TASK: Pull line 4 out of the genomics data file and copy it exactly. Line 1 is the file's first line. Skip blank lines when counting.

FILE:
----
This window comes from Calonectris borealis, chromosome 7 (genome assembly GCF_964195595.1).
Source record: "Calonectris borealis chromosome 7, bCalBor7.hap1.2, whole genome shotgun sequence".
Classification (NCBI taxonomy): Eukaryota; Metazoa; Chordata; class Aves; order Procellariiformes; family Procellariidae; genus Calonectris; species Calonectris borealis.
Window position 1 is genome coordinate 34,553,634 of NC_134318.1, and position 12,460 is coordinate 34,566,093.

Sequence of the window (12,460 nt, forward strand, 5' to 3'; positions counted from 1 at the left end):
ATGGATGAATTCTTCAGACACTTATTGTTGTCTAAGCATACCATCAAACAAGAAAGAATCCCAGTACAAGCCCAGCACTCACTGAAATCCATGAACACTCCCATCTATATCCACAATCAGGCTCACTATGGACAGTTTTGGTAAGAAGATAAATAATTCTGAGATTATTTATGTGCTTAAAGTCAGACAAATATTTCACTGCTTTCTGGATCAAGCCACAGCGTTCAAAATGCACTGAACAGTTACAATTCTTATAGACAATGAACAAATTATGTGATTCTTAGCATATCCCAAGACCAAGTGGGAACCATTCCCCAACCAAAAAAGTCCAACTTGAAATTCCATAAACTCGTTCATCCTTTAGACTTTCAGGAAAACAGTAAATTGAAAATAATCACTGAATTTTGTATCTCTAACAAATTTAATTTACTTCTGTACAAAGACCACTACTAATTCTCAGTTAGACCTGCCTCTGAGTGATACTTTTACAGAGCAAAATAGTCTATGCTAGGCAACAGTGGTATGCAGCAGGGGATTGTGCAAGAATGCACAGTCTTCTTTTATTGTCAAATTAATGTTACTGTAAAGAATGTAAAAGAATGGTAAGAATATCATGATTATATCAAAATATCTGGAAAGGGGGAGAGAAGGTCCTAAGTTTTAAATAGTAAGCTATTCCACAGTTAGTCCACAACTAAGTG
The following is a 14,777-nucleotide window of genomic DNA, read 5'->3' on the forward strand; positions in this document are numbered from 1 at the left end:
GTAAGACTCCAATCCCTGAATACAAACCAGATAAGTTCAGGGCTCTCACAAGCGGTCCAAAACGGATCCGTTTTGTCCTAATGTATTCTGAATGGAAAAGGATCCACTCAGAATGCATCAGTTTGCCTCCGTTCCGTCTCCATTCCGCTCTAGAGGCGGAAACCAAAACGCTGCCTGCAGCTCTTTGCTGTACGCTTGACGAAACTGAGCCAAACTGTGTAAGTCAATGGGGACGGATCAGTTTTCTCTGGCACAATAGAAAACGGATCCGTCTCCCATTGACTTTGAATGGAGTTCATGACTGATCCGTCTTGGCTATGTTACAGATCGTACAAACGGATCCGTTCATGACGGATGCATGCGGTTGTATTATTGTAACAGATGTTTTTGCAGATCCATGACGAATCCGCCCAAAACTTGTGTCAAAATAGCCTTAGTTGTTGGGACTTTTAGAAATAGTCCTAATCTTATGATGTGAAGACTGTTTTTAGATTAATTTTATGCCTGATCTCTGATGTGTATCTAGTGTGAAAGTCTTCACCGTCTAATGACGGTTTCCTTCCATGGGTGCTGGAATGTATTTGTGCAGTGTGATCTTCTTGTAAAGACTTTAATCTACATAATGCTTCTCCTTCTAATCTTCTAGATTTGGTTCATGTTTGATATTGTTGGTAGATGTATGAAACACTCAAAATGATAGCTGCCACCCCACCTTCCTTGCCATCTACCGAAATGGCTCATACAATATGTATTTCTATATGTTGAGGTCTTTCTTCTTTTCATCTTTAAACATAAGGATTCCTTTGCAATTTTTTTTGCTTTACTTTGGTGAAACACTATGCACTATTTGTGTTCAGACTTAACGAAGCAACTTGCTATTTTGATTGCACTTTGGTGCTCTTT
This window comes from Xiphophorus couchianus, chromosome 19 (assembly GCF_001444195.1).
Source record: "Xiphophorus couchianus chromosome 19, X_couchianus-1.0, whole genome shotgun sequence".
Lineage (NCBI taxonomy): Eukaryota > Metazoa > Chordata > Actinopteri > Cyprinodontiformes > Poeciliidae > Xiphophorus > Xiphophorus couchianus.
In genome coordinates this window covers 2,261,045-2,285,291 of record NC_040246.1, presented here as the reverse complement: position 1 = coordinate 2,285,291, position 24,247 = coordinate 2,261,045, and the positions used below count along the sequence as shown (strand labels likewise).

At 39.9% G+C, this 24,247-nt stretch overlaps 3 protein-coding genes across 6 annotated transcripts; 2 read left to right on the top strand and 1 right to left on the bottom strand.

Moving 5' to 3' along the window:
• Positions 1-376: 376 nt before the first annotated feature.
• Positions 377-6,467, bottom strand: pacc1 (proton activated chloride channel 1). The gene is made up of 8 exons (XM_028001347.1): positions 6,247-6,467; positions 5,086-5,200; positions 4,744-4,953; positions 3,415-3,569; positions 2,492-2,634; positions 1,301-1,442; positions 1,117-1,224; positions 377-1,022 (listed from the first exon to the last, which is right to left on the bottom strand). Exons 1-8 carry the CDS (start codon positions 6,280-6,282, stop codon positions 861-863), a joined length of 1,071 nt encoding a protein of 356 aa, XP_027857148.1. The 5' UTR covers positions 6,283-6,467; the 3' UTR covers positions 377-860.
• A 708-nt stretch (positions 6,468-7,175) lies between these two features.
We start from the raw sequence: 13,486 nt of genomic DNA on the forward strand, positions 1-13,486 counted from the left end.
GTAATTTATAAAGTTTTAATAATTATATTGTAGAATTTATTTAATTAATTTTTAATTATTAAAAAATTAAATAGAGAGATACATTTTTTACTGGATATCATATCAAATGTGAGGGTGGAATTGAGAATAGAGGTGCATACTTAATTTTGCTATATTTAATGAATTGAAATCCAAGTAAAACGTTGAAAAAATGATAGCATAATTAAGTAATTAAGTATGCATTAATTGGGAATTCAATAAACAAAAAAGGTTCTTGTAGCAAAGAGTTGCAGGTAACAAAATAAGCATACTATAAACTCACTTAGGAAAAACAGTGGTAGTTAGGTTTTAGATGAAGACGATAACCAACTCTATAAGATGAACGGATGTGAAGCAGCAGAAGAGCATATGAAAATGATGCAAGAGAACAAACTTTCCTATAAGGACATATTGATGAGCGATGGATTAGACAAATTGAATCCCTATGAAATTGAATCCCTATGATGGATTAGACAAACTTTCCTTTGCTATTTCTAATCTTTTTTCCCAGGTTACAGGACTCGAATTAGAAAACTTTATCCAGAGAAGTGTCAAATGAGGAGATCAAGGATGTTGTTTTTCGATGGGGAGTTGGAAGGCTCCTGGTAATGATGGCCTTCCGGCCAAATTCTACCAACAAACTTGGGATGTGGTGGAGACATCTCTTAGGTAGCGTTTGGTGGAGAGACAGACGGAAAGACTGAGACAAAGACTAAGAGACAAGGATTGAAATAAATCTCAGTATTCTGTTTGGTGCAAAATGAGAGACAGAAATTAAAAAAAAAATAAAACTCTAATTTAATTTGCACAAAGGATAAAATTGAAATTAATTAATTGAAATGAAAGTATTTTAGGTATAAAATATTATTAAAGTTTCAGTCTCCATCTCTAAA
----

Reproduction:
Window position 1 is genome coordinate 34,553,634 of NC_134318.1, and position 12,460 is coordinate 34,566,093.